DAEJEON -- For Seoul-based startup Directional, an hourlong trip to Daejeon was definitely worth it.
Eyeing its domestic launch in June, the startup believes international exposure will help take it to the next level. And it had a taste of what that was like at EXIT Daejeon 2019, which offered one-stop startup counseling with foreign startup community builders to pitching session.
Booths are set up insude an exhibition hall at Exit Daejeon 2019 on May 22
“The South Korean market is a good test bed for our platform as ultimately, our goal is to tap into the global market within the next two years,” Pillip Youn, head of blockchain division at Directional, told The Investor on May 22 on the sidelines of Exit.
Exit is a three-day startup conference featuring Finland-based Slush. It is being co-hosted by Daejeon Metropolitan City, Herald Corp., Daejeon Center for Creative Economy & Innovation and CEO Clubs Korea.
Directional says it’s off to a decent start, as its blockchain-powered stock borrowing platform marked South Korea’s first blockchain technology to be given approval for joining the nation’s regulatory sandbox program.
This allowed it to pursue its next destination, such as Hong Kong, Singapore, the United States, the United Kingdom and Japan.
“It would be great if we could get connected to the (international) network,” he said.
PowerPT Chief Innovation Officer Jonathan Moore (right), who judged a pitching session at Exit Daejeon 2019, tries a product from a Korean startup Voixatch at an exhibition booth on May 22.
Meanwhile, for Daejeon-based startup Twinny, Exit served to show that being in Daejeon is not a hurdle, despite the physical distance from Seoul.
The autonomous cart maker has its roots in Daejeon because the majority of its human resources in tech development comes from the nation’s top research university, Korea Advanced Institute of Science and Technology, located in the city,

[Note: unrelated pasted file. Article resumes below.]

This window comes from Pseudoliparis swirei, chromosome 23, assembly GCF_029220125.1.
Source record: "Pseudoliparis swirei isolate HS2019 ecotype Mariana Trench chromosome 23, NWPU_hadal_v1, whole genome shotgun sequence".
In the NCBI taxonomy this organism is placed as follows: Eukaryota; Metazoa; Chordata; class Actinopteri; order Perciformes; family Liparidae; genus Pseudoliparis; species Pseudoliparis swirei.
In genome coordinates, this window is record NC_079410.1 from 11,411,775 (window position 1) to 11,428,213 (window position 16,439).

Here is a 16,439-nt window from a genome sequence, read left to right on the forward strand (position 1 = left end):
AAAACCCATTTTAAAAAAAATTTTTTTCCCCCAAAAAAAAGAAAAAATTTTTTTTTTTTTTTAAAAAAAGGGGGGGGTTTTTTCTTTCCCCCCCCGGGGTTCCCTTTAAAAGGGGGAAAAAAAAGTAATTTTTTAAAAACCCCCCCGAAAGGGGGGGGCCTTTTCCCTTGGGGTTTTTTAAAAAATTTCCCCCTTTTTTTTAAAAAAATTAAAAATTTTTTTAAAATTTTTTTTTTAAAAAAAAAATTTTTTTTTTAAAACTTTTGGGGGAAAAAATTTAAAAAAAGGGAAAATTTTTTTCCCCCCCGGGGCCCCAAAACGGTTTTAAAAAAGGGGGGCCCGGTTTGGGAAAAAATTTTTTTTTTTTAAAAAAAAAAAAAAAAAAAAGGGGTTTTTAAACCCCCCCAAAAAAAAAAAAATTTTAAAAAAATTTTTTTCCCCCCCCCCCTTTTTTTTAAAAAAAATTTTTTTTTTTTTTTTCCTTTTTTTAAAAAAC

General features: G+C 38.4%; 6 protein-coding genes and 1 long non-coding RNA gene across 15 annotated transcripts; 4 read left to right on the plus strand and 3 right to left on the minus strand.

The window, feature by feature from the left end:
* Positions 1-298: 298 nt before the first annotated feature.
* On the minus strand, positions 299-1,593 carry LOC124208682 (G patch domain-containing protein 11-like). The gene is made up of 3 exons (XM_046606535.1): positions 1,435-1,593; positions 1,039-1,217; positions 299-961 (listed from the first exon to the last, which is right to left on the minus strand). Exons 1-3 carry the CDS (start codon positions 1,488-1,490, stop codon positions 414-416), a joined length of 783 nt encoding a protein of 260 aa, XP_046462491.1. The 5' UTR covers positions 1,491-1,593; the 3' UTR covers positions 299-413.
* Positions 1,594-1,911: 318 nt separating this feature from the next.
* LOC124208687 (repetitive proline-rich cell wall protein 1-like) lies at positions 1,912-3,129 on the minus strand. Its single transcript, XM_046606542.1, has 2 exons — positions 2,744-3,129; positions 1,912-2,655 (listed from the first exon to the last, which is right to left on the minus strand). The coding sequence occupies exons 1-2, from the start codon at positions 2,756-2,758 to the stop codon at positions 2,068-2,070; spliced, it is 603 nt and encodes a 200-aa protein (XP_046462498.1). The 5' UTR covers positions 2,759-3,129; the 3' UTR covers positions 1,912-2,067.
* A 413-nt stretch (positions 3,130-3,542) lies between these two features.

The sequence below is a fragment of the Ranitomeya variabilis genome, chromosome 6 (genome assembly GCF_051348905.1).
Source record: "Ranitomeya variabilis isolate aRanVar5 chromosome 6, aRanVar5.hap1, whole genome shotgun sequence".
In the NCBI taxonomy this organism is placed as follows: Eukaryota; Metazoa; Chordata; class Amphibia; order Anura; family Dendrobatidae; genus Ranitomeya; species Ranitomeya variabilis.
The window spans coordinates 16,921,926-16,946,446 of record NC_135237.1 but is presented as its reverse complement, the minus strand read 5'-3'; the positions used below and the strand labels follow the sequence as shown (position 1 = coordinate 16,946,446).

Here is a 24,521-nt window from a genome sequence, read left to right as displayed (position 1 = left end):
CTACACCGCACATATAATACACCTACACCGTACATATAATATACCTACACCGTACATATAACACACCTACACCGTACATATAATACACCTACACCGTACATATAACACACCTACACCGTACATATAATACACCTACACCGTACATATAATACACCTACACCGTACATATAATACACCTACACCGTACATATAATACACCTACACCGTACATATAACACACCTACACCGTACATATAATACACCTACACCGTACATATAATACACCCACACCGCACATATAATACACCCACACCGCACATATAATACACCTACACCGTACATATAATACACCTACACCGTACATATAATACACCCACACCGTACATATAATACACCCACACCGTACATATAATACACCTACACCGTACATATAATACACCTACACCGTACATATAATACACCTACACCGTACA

Twinny CEO Cheon Young-seok said conferences like Exit Daejeon 2019 can boost the exposure of provincial startups to investors and product buyers.
“(Exit Daejeon 2019) helped us overcome concerns that being in Daejeon is a problem,” Cheon told The Investor. “We were able to seal a sales and purchase agreement with Chinese buyers and introduce our technology prowess to foreign investors,”
Slush Head of VC Moaffak Ahmed consults for a Korean startup representative at Exit Daejeon 2019 on May 22.
Slush Head of VC Moaffak Ahmed, who took part in Exit Daejeon 2019 as a one-stop consultant for startups and judge at pitching sessions, said that Exit Daejeon 2019 helped the Korean startup ecosystem find a need for international exposure.
“(Korean startups) know all the technology,” Ahmed said. “The question is, how prepared they are to go to international markets.”
He called for local startups to have a global mindset, regardless of the domestic market size, taking Finnish startup ecosystem as an example.
“(Korean startups) first think they need to build businesses here and then go abroad, whereas in smaller countries like Finland or even smaller countries in Europe, they are so small that they go international from day one,” he said. “We had to go international from very early on.”
Junction Global Head Antti Hammainen consults for a Korean startup representative at Exit Daejeon 2019 on May 22.
By Son Ji-hyoung (firstname.lastname@example.org)